Staind – Staind
7th September 2011
Anthrax – Worship Music
13th September 2011

Dream Theater – Dream Theater

Label: Roadrunner Records / Release date: September 23rd 2013
  • 70%
    Dream Theater – Dream Theater - 70%

Porg metal giants’ twelfth album is simply entitled Dream Theater. Nothing new there, but what is interesting is that established bands who release self-titled albums often do so to mark a new direction and in many ways, new beginning.

Few spins after it seems that musically this album is not a bold new move for the band, because Dream Theater, for sure sounds like Dream Theater.
But then again, there are some fresh aspects to the band’s music. They might not be the most dominant, but they are very distinctive

Generally the approach on this album resembles that from the earlier Dream Theater albums, with most obvious emphasis on their over two decades old Images and Words. But as mentioned above there are some new aspects to music of this band.
First and foremost there is just one long epic song on the album while the rest are for the most part somewhere between four and six minutes long. On top of that the songs themselves are more song/songwriting oriented, concentrating more about the very skeleton of the song idea. That focus makes the songs less focused on the album as a whole. That’s not to say that the songs don’t fit together, because most certainly do, but just not in a way we know from many other Dream Theater albums.
Another new aspect worth mentioning is theatrical feel, of number of the tracks as well as what feels like more layered music and arrangements.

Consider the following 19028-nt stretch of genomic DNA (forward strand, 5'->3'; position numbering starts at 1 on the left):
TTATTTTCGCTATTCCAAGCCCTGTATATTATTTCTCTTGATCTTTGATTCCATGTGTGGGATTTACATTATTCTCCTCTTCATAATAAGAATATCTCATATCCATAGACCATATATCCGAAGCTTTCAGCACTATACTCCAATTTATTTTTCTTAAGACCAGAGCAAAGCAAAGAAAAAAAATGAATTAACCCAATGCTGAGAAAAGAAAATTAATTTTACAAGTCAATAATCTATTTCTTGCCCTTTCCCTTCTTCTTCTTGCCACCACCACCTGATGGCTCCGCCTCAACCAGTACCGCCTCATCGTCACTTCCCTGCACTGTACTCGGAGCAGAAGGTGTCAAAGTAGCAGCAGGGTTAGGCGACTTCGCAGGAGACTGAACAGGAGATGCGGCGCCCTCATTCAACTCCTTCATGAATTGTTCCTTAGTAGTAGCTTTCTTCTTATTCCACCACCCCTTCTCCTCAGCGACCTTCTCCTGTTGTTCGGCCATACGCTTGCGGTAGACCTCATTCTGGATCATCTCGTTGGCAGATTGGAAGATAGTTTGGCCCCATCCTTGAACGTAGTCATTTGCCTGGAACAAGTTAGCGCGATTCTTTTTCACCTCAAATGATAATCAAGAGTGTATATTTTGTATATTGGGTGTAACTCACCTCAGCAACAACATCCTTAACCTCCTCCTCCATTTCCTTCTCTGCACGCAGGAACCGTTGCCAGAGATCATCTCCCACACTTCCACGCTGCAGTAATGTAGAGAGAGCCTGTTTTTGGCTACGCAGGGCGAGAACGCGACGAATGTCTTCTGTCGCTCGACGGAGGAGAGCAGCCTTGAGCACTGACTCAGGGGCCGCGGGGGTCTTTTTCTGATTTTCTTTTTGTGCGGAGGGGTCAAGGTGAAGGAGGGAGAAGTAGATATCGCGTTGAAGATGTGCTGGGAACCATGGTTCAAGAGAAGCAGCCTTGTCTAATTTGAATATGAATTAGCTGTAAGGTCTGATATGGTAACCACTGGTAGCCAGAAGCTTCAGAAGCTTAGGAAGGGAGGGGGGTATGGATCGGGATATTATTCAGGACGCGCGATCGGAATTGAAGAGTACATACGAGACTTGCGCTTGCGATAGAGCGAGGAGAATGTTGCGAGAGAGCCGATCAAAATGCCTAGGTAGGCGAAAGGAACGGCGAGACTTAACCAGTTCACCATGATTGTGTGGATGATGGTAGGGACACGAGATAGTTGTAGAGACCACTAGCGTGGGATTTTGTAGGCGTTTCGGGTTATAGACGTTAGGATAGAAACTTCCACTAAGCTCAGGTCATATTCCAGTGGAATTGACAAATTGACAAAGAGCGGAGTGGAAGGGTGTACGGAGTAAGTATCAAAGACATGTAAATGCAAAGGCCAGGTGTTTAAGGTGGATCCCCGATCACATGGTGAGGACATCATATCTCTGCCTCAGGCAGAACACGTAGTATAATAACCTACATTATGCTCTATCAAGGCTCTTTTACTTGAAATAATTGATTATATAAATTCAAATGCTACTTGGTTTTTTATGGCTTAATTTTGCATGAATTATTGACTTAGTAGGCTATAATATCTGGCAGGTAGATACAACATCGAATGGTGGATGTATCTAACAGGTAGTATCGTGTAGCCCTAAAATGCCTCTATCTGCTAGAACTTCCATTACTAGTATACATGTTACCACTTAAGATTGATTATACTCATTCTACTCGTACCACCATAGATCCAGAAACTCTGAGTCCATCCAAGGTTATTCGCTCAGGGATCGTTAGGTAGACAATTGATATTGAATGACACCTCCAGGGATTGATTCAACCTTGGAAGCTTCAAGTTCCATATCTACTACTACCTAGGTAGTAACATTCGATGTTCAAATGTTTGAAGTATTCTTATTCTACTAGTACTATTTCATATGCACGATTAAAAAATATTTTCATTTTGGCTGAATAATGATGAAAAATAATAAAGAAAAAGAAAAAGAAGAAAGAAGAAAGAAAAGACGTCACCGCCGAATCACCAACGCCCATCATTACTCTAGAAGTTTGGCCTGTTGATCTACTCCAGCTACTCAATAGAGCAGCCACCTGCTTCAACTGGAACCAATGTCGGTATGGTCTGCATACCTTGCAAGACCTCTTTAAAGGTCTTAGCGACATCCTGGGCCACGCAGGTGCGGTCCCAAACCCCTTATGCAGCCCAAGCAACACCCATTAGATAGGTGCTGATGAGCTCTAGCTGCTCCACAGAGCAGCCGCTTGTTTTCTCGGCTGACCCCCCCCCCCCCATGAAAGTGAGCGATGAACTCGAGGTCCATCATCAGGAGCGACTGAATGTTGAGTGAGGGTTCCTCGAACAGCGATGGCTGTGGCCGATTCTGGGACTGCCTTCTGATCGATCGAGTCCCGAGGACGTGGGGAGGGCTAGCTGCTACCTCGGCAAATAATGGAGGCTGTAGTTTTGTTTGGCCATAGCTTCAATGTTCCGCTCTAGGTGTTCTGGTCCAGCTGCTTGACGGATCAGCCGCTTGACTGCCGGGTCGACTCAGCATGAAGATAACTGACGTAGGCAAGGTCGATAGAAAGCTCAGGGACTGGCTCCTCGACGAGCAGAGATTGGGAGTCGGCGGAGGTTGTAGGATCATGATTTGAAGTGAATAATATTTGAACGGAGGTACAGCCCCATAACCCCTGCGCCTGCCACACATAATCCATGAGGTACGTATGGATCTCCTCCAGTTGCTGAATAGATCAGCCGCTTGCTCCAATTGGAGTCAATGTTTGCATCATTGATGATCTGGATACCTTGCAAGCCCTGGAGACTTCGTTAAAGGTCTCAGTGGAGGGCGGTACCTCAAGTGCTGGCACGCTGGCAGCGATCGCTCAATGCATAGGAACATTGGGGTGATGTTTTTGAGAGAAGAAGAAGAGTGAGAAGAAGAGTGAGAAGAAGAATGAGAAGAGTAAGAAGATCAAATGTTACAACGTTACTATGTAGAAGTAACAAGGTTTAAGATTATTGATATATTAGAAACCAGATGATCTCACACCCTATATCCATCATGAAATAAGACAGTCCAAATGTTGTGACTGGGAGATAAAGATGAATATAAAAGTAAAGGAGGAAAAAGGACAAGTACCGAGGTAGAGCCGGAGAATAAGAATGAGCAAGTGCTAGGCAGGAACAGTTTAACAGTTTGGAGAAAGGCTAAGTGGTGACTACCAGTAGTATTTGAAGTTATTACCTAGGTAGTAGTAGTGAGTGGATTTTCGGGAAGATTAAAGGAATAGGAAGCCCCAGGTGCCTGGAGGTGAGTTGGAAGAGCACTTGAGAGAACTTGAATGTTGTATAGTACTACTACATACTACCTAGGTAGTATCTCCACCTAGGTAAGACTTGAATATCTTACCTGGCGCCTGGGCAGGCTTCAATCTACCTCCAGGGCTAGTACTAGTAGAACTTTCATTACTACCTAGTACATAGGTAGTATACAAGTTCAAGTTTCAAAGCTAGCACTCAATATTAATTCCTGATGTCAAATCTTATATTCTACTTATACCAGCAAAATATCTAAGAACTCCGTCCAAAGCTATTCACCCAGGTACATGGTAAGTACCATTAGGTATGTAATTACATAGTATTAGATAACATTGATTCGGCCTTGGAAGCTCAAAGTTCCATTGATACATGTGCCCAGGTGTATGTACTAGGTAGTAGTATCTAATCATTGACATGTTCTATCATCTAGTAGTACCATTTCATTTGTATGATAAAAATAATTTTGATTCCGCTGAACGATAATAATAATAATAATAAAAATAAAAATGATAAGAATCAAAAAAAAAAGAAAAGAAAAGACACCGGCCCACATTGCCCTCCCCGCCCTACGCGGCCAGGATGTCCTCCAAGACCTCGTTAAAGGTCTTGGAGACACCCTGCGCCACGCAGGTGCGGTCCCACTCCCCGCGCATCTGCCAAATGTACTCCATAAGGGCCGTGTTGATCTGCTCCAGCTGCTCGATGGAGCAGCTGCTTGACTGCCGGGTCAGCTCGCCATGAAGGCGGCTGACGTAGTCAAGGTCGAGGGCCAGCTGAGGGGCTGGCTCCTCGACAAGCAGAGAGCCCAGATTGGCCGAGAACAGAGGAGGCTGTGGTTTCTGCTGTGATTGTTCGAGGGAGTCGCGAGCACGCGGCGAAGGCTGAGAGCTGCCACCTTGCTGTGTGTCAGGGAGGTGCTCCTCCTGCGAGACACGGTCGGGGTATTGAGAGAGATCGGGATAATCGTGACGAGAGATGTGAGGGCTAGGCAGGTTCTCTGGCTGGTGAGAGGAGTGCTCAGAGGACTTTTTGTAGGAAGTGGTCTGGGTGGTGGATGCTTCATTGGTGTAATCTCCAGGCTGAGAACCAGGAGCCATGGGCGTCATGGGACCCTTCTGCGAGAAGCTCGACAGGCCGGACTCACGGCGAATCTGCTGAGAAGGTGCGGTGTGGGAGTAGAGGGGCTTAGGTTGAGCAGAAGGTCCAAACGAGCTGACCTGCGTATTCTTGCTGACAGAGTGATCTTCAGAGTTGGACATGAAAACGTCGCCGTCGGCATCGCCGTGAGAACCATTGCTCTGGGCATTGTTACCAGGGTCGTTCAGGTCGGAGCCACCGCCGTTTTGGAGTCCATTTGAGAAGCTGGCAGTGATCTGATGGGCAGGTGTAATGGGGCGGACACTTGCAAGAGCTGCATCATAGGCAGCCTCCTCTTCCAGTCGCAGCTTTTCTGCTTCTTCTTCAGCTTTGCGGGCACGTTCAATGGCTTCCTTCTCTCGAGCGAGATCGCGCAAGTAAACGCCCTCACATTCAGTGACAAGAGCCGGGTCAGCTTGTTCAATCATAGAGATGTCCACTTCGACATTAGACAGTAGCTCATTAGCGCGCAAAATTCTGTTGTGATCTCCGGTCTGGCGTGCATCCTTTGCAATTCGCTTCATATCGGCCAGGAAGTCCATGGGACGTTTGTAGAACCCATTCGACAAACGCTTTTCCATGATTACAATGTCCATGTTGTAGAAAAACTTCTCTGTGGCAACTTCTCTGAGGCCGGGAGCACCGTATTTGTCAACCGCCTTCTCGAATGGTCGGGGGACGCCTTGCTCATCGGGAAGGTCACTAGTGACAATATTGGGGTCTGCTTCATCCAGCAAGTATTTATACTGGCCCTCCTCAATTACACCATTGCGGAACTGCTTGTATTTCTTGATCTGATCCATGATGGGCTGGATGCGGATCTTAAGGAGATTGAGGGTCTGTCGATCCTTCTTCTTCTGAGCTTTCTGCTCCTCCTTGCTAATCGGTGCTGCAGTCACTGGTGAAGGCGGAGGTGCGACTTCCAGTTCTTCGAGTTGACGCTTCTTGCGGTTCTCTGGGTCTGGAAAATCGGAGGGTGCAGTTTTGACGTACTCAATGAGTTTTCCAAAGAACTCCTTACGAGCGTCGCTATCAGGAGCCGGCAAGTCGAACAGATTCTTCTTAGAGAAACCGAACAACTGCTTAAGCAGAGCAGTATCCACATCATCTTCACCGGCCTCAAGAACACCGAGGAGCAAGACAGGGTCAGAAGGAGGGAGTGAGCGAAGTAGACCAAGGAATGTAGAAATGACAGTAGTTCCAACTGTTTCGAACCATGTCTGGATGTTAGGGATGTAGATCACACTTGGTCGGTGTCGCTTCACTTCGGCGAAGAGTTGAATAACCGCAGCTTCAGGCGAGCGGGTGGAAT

Sound wise the album is on familiar grounds, but there are some new aspects to the sound that was associated with Dream Theater over the past 3 albums. One of the important aspects to the sound is the layered quality to it, but besides that the guitar sound is not as massive as we’ve know it from Train of Thought or Black Clouds & Silver Linings. Sure there are tracks where the well-known Petrucci massive heavy guitar sound shines through (first single “The Enemy Inside” is a good example of this), but generally there is much more prog rock feel to his sound. This suits the album well, but some of the heavy riffs (for instance in “Illumination Theory”) do lose some of the explosiveness.

Drums sound has undergone the most noticeable change and in my opinion it’s not the good one. The sound is extremely compressed, especially the snare which even resembles that horrific snare sound from Images and Words. One can argue that this is just a matter of taste, but the fact that such compressed drum sound take lots of soul and dynamics from Mike Mangini’s otherwise sublime drumming, is a fact.
Dream Theater proves that Dramatic Turn of Events, their first album not to feature founding member Mike Portnoy was not lucky strike. Portnoy’s importance for the band is giant and his impact on Dream Theater was crucial. But now that he is replaced with Mike Mangini it’s clear that the band is alive and well and that Portnoy’s presence is not necessary for perseverance of this band.

Self-titled ablum was not this huge change in band’s direction, like it was for Metallica. On the other hand the simpler approach does feel like a new step. Still I feel that the most important aspect of “new start” is the fact that the band has survived that first album efter the one of the key members has left the band ans for them this is for sure a new beginning.
This is another strong album, stronger then their first two Roadrunner Records, but this is far from their finest hour.

www.dreamtheater.net